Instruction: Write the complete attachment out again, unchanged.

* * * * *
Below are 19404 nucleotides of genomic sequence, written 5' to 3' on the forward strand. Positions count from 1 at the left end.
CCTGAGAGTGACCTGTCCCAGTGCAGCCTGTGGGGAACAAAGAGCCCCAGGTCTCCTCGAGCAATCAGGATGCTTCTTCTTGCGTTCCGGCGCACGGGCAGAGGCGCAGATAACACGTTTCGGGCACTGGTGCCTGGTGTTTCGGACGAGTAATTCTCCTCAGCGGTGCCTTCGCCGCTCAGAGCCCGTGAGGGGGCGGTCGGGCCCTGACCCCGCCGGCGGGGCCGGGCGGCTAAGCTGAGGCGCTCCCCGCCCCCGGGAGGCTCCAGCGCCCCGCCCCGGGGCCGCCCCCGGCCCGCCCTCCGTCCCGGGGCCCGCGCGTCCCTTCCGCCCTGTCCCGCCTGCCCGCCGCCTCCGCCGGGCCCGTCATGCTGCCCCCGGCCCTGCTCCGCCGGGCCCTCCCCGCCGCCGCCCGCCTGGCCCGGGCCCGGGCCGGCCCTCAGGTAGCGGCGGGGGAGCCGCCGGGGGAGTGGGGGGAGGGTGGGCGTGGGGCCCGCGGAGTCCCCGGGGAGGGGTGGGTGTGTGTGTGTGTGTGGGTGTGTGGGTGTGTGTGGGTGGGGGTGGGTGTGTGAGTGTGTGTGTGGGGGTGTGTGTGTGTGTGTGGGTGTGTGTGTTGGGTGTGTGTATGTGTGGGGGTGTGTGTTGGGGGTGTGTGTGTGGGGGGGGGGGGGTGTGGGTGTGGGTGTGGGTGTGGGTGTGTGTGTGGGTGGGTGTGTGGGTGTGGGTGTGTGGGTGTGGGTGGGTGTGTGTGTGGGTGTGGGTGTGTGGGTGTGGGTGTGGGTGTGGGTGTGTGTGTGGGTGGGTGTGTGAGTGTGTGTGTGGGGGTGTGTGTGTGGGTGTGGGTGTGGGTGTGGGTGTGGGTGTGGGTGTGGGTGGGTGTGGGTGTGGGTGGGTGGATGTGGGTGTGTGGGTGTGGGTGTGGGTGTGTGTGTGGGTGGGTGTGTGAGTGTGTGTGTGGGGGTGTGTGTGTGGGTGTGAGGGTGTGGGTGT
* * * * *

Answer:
Below are 19404 nucleotides of genomic sequence, written 5' to 3' on the forward strand. Positions count from 1 at the left end.
CCTGAGAGTGACCTGTCCCAGTGCAGCCTGTGGGGAACAAAGAGCCCCAGGTCTCCTCGAGCAATCAGGATGCTTCTTCTTGCGTTCCGGCGCACGGGCAGAGGCGCAGATAACACGTTTCGGGCACTGGTGCCTGGTGTTTCGGACGAGTAATTCTCCTCAGCGGTGCCTTCGCCGCTCAGAGCCCGTGAGGGGGCGGTCGGGCCCTGACCCCGCCGGCGGGGCCGGGCGGCTAAGCTGAGGCGCTCCCCGCCCCCGGGAGGCTCCAGCGCCCCGCCCCGGGGCCGCCCCCGGCCCGCCCTCCGTCCCGGGGCCCGCGCGTCCCTTCCGCCCTGTCCCGCCTGCCCGCCGCCTCCGCCGGGCCCGTCATGCTGCCCCCGGCCCTGCTCCGCCGGGCCCTCCCCGCCGCCGCCCGCCTGGCCCGGGCCCGGGCCGGCCCTCAGGTAGCGGCGGGGGAGCCGCCGGGGGAGTGGGGGGAGGGTGGGCGTGGGGCCCGCGGAGTCCCCGGGGAGGGGTGGGTGTGTGTGTGTGTGTGGGTGTGTGGGTGTGTGTGGGTGGGGGTGGGTGTGTGAGTGTGTGTGTGGGGGTGTGTGTGTGTGTGTGGGTGTGTGTGTTGGGTGTGTGTATGTGTGGGGGTGTGTGTTGGGGGTGTGTGTGTGGGGGGGGGGGGGTGTGGGTGTGGGTGTGGGTGTGGGTGTGTGTGTGGGTGGGTGTGTGGGTGTGGGTGTGTGGGTGTGGGTGGGTGTGTGTGTGGGTGTGGGTGTGTGGGTGTGGGTGTGGGTGTGGGTGTGTGTGTGGGTGGGTGTGTGAGTGTGTGTGTGGGGGTGTGTGTGTGGGTGTGGGTGTGGGTGTGGGTGTGGGTGTGGGTGTGGGTGGGTGTGGGTGTGGGTGGGTGGATGTGGGTGTGTGGGTGTGGGTGTGGGTGTGTGTGTGGGTGGGTGTGTGAGTGTGTGTGTGGGGGTGTGTGTGTGGGTGTGAGGGTGTGGGTGT